We booked in at the Murwillumbah Motor Inn, and then adjourned to the Imperial Hotel, once the ‘home’ of the ‘Old Boys Rugby League Club’, where I told Dave about the regular attendance of my former Murwillumbah High School teachers, Bill McGuiness and Keith ‘Clackers’ Kennedy, back in the 1960s, and through the 1970s. ‘Clackers’ and Bill were out the gates of Murwillumbah High as soon as the bell rang for the end of lessons, and it was straight to the Imperial for a Tooheys New or two.
Just as I finished telling the story, in walked ‘Clackers’, with ‘Bomber’ Brown.
Keith is a legend of rugby league and surf life-saving on the Northern Rivers of New South Wales, and Dave lapped up the ensuing conversation, over a Tooheys or two.
Keith was coach of Old Boys under-18s in 1968, and they were hot favorites ahead of the grand final against my team, Brothers, at Knox Park, but we got up 10-4, something I felt I had to remind Keith about.
After a couple of ales at the Court House Hotel (former home of Souths’ rugby league), Dave and I caught a cab to Brothers Leagues at West Murwillumbah. The driver was Billy Nolan, a former neighbour from Bray Park, during my childhood, in the 1960s.
At Brothers, we chatted to stalwarts Lionel Alexander, Brian Walsh and Damien Quinn, on a busy night, given competition touch football was being played on the adjoining ground. Lionel had given great service to Brothers; Brian had forged a wonderful career in Brisbane with Wynnum-Manly, representing Brisbane, while Damien had played for the Brisbane Broncos, as well has a stint with the Celtic Crusaders Rugby League Club in Wales.
From Murwillumbah, we drove to Nimbin, now best known as a hippy town, but ‘back in the day’, a timber and dairy centre, which fielded a rugby league side. We fielded three approaches from drug peddlers during our coffee stop.
Next stop was Kyogle, where we had a counter lunch at the Exchange Hotel, where the publican, Peter Goodwin, 41, said he was planning a comeback for the local league side, the Bush Turkeys, the following year. Also there to meet us was Northern Rivers Rugby League chairman, Robin Harley, who I had met previously when he managed the New South Wales Country under-18 side. Robin presented Dave with a copy of the Kyogle Rugby League’s 50th anniversary book. Another local character, ‘Stig’, said he was mates with my former sports department co-worker and former jockey, Gary Legg, a mad Canterbury-Bankstown and New South Wales supporter.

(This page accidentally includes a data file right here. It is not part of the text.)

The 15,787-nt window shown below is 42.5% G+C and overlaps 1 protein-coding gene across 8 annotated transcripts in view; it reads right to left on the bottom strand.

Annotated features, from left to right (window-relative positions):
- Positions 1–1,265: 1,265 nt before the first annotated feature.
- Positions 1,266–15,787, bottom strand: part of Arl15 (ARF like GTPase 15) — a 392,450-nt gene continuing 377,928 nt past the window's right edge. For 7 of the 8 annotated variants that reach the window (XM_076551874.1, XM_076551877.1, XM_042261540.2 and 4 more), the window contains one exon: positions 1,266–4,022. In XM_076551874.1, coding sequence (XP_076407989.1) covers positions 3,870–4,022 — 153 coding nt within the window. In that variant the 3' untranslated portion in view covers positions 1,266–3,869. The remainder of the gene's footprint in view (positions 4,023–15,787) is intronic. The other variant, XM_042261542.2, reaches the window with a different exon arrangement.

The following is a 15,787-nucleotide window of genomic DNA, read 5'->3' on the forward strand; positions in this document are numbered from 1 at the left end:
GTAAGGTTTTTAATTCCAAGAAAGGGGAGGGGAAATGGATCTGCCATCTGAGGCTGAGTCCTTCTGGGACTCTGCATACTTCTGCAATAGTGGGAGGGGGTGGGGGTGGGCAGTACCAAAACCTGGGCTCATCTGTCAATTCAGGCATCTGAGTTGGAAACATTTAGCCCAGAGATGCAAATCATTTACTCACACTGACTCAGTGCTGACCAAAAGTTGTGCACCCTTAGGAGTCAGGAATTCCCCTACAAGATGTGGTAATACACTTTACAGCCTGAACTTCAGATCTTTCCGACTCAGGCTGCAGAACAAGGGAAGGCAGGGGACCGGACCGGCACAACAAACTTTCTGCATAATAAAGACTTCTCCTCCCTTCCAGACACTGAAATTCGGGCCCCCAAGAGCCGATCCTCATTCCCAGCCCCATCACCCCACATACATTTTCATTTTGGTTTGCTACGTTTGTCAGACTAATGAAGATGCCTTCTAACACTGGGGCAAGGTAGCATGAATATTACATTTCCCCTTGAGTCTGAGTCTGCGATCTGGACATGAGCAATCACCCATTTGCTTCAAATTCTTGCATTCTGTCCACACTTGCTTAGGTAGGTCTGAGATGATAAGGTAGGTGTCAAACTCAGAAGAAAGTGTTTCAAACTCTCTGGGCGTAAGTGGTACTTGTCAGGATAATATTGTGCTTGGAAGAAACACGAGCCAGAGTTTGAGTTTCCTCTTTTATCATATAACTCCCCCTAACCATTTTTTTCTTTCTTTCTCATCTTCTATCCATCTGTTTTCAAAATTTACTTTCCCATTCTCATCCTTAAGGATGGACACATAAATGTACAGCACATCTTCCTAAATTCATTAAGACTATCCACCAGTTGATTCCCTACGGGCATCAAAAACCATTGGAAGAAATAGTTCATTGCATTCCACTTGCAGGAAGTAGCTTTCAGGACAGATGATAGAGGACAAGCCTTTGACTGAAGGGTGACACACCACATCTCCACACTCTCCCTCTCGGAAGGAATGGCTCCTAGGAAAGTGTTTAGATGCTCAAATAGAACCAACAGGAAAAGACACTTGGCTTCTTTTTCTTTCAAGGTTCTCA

The president of the Bush Turkeys , Andrew, was only 26, and had to give up footy after a work accident, at a time when Parramatta were looking at him as a possible signing.
When I left Kyogle, Dave was watching a cricket match at the Don Gully field.
Marie and I were booked in at Mediterranean Apartments, North Burleigh on the Gold Coast for a few nights, so I left Dave to his own devices.
He got as lift with one of the locals, from Kyogle to Casino, where he booked into the Commercial Hotel and checked out some of the local league history at the RSM Club.
The next day, Dave stayed at the Gollan Hotel in Lismore, where the Queen and Duke stayed during their Royal Tour of Australia in 1954. He dined at the Richmond Hotel, my late father-in-law, Kevin Donnelly’s old watering hole, and gave the thumbs up to the paella.
I wasn’t without my rugby league connections at Burleigh. At the Miami Pub I chatted to Darren Appleby, who played with the Illawara Steelers and Gold Coast Giants, before having a sting in England with Keighley. And there also was a chance meeting at North Burleigh Surf club, with former NSW halfback, Des Kimmorley (1971 inter-state series) whose son, Brett had played 22 Tests, and was contracted to Canterbury in 2010.
Dave arrived on the Gold Coast on Friday, November 19 and booked into the Greenmount Resort, right next door to the Greenmount Surf Club, where he caught up with former Manly-Warringah winger, Mick ‘Dolly’ McLean.
I had coffee with Dave at the resort on the Saturday morning, and said my goodbyes, as he was returning to the UK.
Dave said he found Australians, for the most part anyway, wide-open people.
“If you can’t strike up an entertaining conversation with a stranger in Australia, there is something radically wrong with you,” he wrote in ‘Down & Under’. “Or, you have run into Wayne Bennett on a bad day.’ 
1 Dave Hadfield (left) and the BBC’s Ray French
2 The Courier-Mail sports department in the good old days for newspapers (from left) Matt Marshall, Steve Ricketts and Robert ‘Crash’ Craddock
3 Monument in Warwick’s main street
4 The press box
5 Pom league journos in Sydney
6 Aussie journos (from left) Steve Ricketts, Karl de Kroo, Matt Marshall and Peter Badel.